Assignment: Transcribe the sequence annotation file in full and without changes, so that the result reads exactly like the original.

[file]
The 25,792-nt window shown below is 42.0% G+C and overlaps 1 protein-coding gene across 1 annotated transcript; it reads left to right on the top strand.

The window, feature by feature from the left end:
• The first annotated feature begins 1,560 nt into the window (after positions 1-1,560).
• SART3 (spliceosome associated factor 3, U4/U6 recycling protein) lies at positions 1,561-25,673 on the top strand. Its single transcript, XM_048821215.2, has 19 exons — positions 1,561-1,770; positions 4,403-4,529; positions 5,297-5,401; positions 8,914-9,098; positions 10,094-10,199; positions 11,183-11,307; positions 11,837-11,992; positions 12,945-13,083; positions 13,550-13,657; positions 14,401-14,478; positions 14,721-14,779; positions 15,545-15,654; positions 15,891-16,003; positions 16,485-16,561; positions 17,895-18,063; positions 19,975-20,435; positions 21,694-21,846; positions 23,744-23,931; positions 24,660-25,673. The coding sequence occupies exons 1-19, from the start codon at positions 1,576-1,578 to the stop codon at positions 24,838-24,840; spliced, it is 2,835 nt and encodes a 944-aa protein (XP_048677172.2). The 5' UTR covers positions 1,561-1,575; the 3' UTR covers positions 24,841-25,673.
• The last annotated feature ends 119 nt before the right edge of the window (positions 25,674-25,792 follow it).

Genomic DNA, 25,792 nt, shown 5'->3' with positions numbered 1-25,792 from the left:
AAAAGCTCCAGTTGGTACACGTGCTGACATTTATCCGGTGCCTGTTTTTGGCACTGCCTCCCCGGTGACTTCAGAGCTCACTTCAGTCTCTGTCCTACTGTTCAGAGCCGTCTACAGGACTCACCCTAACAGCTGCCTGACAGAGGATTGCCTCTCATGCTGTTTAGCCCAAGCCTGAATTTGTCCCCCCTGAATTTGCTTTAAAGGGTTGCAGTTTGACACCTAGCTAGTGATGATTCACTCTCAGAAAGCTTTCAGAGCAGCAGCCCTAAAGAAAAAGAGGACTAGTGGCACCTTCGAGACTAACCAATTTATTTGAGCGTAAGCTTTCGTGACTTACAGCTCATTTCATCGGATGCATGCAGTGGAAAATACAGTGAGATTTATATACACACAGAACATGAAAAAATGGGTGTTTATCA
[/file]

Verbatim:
The 25,792-nt window shown below is 42.0% G+C and overlaps 1 protein-coding gene across 1 annotated transcript; it reads left to right on the top strand.

The window, feature by feature from the left end:
• The first annotated feature begins 1,560 nt into the window (after positions 1-1,560).
• SART3 (spliceosome associated factor 3, U4/U6 recycling protein) lies at positions 1,561-25,673 on the top strand. Its single transcript, XM_048821215.2, has 19 exons — positions 1,561-1,770; positions 4,403-4,529; positions 5,297-5,401; positions 8,914-9,098; positions 10,094-10,199; positions 11,183-11,307; positions 11,837-11,992; positions 12,945-13,083; positions 13,550-13,657; positions 14,401-14,478; positions 14,721-14,779; positions 15,545-15,654; positions 15,891-16,003; positions 16,485-16,561; positions 17,895-18,063; positions 19,975-20,435; positions 21,694-21,846; positions 23,744-23,931; positions 24,660-25,673. The coding sequence occupies exons 1-19, from the start codon at positions 1,576-1,578 to the stop codon at positions 24,838-24,840; spliced, it is 2,835 nt and encodes a 944-aa protein (XP_048677172.2). The 5' UTR covers positions 1,561-1,575; the 3' UTR covers positions 24,841-25,673.
• The last annotated feature ends 119 nt before the right edge of the window (positions 25,674-25,792 follow it).

Genomic DNA, 25,792 nt, shown 5'->3' with positions numbered 1-25,792 from the left:
AAAAGCTCCAGTTGGTACACGTGCTGACATTTATCCGGTGCCTGTTTTTGGCACTGCCTCCCCGGTGACTTCAGAGCTCACTTCAGTCTCTGTCCTACTGTTCAGAGCCGTCTACAGGACTCACCCTAACAGCTGCCTGACAGAGGATTGCCTCTCATGCTGTTTAGCCCAAGCCTGAATTTGTCCCCCCTGAATTTGCTTTAAAGGGTTGCAGTTTGACACCTAGCTAGTGATGATTCACTCTCAGAAAGCTTTCAGAGCAGCAGCCCTAAAGAAAAAGAGGACTAGTGGCACCTTCGAGACTAACCAATTTATTTGAGCGTAAGCTTTCGTGACTTACAGCTCATTTCATCGGATGCATGCAGTGGAAAATACAGTGAGATTTATATACACACAGAACATGAAAAAATGGGTGTTTATCA